Accessory dwelling units, or ADUs, have become increasingly popular over the years. For many, they are a saving grace from the rising costs of housing and shortage of supply. For homeowners, it’s a great way to add value to their property and make some passive income.

It’s not as simple as deciding to build an ADU on your property, there is a process to ensure things are done legally and safely. That’s why our team at Apex ADU Builders is giving you all the information on ADUs, including what an ADU is, what types of ADUs there are, the benefits of having one, and how to get started.

What is an ADU? Accessory Dwelling Units Explained

Sometimes when a single-family home is purchased, there is extra space on the property lot that you can utilize for any purpose. Some homeowners will put in fire pits, playsets, sheds, etc. If you want an option that can provide a multi-purpose function, you can add an ADU.

An ADU, also known as an accessory dwelling unit or additional dwelling unit, is a smaller secondary housing typically found on a single-family residential property. There are different types of ADUs, used for different purposes. Therefore, like single-family homes, they can look quite different from one another, varying in size and structure.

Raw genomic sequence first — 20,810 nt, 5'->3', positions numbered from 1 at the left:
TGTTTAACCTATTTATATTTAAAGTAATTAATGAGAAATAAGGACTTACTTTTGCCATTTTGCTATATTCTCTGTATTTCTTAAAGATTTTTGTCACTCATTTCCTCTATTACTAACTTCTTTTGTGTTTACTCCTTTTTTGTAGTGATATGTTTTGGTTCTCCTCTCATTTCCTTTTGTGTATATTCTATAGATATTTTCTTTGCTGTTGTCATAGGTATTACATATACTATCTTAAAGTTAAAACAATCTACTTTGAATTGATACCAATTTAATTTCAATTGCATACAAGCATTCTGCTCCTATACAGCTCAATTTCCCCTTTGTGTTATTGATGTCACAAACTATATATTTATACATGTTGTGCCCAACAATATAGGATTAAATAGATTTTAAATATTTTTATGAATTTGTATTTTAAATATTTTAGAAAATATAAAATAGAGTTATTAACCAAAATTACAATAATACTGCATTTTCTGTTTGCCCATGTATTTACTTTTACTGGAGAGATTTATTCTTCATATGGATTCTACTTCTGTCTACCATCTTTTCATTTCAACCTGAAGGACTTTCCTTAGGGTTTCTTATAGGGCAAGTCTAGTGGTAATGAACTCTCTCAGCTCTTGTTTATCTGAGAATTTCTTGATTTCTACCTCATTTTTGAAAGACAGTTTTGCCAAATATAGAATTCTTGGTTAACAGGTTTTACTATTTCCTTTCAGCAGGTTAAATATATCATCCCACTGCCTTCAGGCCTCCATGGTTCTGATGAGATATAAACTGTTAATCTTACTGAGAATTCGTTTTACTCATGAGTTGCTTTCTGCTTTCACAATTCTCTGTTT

The rules and regulations for ADUs and their size and structure will vary from state to state and city to city. It is important to check with the city to ensure your property is eligible for an ADU. Once you know you qualify, you can start looking at the different types of ADUs to see what would suit your needs and space the best.